We all know that the legendary Filipino rock icon Joseph William Feliciano Smith was born December 25, 1947, raised by his mother, Conchita Feliciano but not entirely when it comes to his father, Edgar William Smith, a US serviceman. Obviously, he needed to go back to his country to fulfill his job. A singer-songwriter, drummer and guitarist who formed his first rock band at age 11, in 1959 which was first called The Blue Jazzers, later The Villains, and then The Surfers.

A few years later, Smith became a rock sensation in Manila as the drummer and lead vocal of Eddie Reyes and the Downbeats band, imitating Mick Jagger of the Rolling Stones. This earned him the title “Mick Jagger of the Philippines”. It was 1970 when he joined the seminal Pinoy rock group Juan dela Cruz together with Mike Hanopol in bass and Wally Gonzales in guitar. The band became quartet a few years later with the addition of Edmond Fortuno (a.k.a “Bosyo”) in drums.juan-de-la-cruz-himig-natin

He’s a former member of Anakbayan. Due to his addition to the band, Smith decided to play the guitar instead. He’s also good in guitars so it isn’t a problem. Aside from being “Jack of all trades” (as I may say it) when it comes to musical instruments, Pepe Smith also took a huge part in Juan dela Cruz where it was him who composed Juan De la Cruz’s arguably most classic song “Himig Natin”.

 “Ang himig natin ang inyong awitin

Upang tayo’y magsama-sama

  Sa langit ng pag-asa”

 

You might wonder why we have the so-called “Pinoy Rock” today. It is due to their track which became the anthem of Manila’s post-hippie culture and underground radio network, particularly the DZRJ-AM radio show, Pinoy Rock ‘n’ Rhythm which was later on shortened to “Pinoy rock”. So if ever you wondered what brought this “Pinoy Rock” to Filipino music industry, Juan Dela Cruz did it most especially, Pepe Smith.

 

Reverting back when Pepe Smith was still with The Downbeats, those who witnessed the concert of The Beatles at the Rizal Memorial Stadium in Manila in 1966 definitely knew that The Downbeats were one of the performers who opened the concert for them along with Eddie Reyes performing “Get Off of My Cloud”. Try asking your older relatives if they knew about this. Pretty sure they know.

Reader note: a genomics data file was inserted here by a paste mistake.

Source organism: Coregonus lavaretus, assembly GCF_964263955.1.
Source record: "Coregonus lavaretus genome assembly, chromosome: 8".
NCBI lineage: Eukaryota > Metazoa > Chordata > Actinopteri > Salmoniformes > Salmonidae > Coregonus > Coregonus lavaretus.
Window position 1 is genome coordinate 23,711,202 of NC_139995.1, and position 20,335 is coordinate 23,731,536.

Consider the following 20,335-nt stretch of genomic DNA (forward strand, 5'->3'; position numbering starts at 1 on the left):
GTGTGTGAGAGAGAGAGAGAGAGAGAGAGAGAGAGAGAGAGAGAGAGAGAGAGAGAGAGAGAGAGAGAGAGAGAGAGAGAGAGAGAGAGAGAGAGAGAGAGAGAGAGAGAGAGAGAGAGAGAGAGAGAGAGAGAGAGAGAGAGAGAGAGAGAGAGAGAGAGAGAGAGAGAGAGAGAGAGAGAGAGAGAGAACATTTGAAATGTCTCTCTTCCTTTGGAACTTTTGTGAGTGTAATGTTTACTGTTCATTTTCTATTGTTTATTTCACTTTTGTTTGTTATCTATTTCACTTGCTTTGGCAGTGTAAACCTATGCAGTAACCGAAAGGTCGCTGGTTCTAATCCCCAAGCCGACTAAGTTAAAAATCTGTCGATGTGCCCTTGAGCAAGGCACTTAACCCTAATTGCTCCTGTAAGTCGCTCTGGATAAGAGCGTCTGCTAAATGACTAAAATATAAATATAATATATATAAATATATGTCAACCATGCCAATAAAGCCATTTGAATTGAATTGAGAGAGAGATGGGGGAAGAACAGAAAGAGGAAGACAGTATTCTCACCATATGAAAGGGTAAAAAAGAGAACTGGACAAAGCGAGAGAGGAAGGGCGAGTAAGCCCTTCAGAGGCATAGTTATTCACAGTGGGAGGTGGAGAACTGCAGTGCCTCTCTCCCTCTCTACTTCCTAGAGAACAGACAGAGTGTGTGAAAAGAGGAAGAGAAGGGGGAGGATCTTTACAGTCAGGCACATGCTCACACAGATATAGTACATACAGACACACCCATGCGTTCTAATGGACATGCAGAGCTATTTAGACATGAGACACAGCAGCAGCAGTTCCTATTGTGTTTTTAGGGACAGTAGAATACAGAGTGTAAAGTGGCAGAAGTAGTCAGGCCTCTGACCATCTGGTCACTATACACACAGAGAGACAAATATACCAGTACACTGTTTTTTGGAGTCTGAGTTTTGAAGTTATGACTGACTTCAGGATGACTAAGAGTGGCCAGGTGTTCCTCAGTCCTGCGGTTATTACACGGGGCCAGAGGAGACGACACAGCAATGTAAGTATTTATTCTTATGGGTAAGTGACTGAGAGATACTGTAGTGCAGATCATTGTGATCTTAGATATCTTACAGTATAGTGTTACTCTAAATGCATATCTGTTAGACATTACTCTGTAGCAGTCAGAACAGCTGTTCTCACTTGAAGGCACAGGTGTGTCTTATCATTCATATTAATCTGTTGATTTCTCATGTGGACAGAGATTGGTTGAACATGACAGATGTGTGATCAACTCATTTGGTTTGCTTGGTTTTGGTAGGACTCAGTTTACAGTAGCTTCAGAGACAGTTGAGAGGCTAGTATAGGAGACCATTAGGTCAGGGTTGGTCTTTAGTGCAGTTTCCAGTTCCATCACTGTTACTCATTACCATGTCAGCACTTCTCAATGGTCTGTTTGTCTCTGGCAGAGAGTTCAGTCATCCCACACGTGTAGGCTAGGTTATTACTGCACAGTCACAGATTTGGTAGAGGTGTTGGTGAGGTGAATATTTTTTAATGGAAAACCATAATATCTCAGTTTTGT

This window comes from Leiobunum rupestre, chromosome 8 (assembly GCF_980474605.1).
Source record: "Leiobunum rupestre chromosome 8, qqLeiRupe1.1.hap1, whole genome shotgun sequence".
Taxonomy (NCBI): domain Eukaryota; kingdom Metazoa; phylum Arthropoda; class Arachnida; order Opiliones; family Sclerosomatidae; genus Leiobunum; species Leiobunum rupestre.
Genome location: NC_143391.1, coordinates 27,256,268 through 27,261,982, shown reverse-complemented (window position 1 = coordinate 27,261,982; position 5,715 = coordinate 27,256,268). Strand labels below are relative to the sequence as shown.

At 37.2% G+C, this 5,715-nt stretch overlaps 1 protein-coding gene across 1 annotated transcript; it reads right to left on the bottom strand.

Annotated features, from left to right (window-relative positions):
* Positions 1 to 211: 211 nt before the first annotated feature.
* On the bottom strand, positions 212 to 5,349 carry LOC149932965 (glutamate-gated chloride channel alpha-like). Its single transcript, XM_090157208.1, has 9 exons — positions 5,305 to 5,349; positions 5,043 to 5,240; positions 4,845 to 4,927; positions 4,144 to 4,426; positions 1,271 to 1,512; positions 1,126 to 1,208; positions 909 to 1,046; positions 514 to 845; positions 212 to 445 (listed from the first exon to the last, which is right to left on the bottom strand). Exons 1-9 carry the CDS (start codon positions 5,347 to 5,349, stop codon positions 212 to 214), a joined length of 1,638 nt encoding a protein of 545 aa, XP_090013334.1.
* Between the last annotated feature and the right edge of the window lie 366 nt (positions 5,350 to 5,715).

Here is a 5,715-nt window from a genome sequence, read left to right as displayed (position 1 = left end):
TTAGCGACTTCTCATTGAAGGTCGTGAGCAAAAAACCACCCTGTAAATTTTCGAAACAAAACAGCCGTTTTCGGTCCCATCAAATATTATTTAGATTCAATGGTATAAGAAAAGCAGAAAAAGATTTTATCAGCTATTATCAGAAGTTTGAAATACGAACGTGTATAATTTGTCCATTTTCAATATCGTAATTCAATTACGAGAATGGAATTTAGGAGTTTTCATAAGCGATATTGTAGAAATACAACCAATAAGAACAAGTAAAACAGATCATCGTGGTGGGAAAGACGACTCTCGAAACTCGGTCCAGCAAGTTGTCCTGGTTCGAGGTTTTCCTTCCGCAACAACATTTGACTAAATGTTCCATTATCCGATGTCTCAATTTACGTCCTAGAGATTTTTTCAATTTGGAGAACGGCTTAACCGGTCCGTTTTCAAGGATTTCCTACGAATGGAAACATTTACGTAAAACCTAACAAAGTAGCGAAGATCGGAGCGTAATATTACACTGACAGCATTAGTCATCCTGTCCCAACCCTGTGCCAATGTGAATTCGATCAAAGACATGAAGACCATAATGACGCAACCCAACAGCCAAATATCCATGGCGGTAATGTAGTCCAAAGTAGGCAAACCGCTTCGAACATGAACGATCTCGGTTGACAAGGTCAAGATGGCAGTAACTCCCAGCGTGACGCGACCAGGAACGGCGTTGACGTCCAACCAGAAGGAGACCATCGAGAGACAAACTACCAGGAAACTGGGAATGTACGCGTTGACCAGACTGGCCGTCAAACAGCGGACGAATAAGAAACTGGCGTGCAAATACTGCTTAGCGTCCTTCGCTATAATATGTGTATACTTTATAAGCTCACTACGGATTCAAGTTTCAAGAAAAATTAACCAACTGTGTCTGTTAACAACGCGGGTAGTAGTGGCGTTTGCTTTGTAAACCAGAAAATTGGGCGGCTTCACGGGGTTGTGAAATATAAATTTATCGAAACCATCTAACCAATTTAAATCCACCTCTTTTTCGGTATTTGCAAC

Although today isn’t a good day to do a throwback, allow me to bring you back in the previous music era, listening to the timeless songs and performance of the also known as Father of Filipino Rock, Pepe Smith.

 

Like a Rolling Stone cover by The Downbeats– Originally song by Bob Dylan. This song was recorded a few years before they formed the Juan dela Cruz band. It is said that the Downbeats original member’s in this record was Tony Jalandoni in guitar, Charlie Meelieb also in guitar and Tonet Fabie in bass while Pepe Smith were in vocals and drums.

      

Ihip ng Hangin by Pepe Smith from the album, “Idiosyncracies”. I highly admired the lyrics of this song. By simply listening to it you could already feel the dedication that he expressed in this earnest piece. This was originally composed by Pepe Smith himself.

 

(Acoustic version by Pepe Smith live from his house in Baguio City-source: YouTube)

“Ibibigay ko sayo ohhh

Kaligayahan ng buong mundo oh oh oh oh

Masdan mo ang bahaghari

Tulay na papuntang langit”

 

Beep beep beep by Juan Dela Cruz band– The song that would surely create hype at an instant due to its startling instrumental. This song was included in the band’s masterpiece album where it unleashed the full power on their listeners. This also became the symbol for Philippine mode of public transportation– the Jeepney.

“Beep beep beep beep

Sabi ng tsuper ng jeep

Beep beep beep beep

Tabi kayo’t baka kayo’y maipit”

Pepe Smith and his former bands had given a huge impact to the Philippine music industry. Among all the OPM bands today, it was them who were first to marked in their industry. Am I the only one who can’t help to sing when their song “Titser’s Enemy No.1” plays? I guess not.

 

To this end, there was a writer from Inquirer who wondered about the consideration of including  the category “National Artist for Pinoy Rock” in the National Artist Awards. It also came to my mind. At first, I was thinking twice if there is already but then it turned out that there’s none. I was wondering when it will happen. Let us not repeat the event of the posthumous award of Fernando Poe Jr. as The National Artist because in my opinion, it isn’t worth-it. What for? When the supposedly awardee has died already. He can no longer appreciate that but only his family. At least this time, let us prove that it is not only Ramon Santos (National Artist awardee for music) and his co-living awardees will be the only living National Artist awardees as the years passed. I immensely hope that “National Artist for Pinoy Rock” will soon be included in the category because if that time comes, I’ll definitely nominate for Pepe Smith, the Filipino rock icon!

At least before it’s too late.

 

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